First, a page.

Are you innovative or creative? Are you looking for an ingenious career field for yourself? If the answer to these questions is a yes, then get ready because you’re about to discover 5 innovative careers for individuals looking to help the world.
Anyone who has ever been on the hunt for a new corporate job knows that it can be one of the most difficult and frustrating processes in the world. The Internet has given us the tools to apply for thousands of different jobs every day, but it has also presented its own problems: application systems with no easy answers, automation, and stiff competition make the ease of online applications less attractive.
How did we arrive here, so suddenly? When for the [...]
The legacy approach to talent selection involves matching education, length of experience and functional skills to the role. All of this makes sense as a baseline, and for well-established professions. But, we argue, selecting talent for innovation requires a whole new approach. Companies must recognize specific innovation skills that drive business outcomes. Yet today, most lack the tools to do so.
When we talk about innovation, we sometimes forget that not everyone is on board with the new and revolutionary. Some people would rather stick to their same schedule and do the same thing, day after day: a predictable and comforting routine. For champions of innovation, this mindset is difficult to understand. However, you’re likely to meet many people over the course of your career who are simply uncomfortable with innovation, and you will have to learn to work with them. The first step to compromise is understanding, so let’s take a look at some of the reasons people are sometimes uncomfortable with innovation.
We are over flooded with massive innovation lacking commercialization; we have qualifications, certifications and degrees but seriously lacking directions; we have incubators and accelerators exhausted like real estate projects…we have make-believe economical development games but the real progress is not there. So what else we need?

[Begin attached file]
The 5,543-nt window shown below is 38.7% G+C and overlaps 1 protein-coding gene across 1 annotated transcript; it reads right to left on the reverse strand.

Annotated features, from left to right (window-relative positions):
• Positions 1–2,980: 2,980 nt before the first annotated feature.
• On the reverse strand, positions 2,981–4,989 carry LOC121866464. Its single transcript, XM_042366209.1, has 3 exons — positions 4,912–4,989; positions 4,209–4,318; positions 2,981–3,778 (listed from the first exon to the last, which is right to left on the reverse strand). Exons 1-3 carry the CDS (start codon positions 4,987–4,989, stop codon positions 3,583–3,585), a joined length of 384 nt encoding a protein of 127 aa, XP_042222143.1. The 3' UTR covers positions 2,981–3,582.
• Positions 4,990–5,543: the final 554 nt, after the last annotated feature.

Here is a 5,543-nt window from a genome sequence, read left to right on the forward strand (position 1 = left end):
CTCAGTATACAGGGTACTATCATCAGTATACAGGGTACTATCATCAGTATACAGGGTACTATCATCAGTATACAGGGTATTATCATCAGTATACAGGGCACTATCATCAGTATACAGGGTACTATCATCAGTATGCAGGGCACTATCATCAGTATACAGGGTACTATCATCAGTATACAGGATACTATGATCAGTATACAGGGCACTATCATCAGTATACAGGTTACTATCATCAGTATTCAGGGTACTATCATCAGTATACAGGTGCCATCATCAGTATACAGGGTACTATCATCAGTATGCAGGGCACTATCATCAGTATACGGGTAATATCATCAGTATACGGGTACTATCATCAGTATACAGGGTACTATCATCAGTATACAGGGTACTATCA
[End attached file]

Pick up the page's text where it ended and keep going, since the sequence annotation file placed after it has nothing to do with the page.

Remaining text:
Innovative and forward-thinking companies are successful because they have new, exciting, and useful products or services before others and consumers take notice of companies regularly producing the next big thing. These companies are more effective and they can grow more rapidly because their company culture encourages innovation among their employees. A company of “intrapreneurs” can quickly become a successful and noteworthy company.
Does it feel like your efforts in innovation lately have been…lackluster? Are you finding that your team just isn’t coming up with the great ideas you know they can produce? If your business is feeling stale and stagnant, you obviously want to know why, so you can make changes. Innovation efforts aren’t always simple and easy—and there are definitely some roadblocks that can come up along the way. Don’t get discouraged if you run into any of these common problems—you just have to be determined to prevent and work through them whenever possible!
Innovation is risky. Customers are not asking for it. We are already successful… Getting momentum behind significant innovation is difficult, and sometimes it’s easier for a business to stay in what they deem a safe spot. Let’s look at seven arguments that inhibit innovation as well as their counter arguments.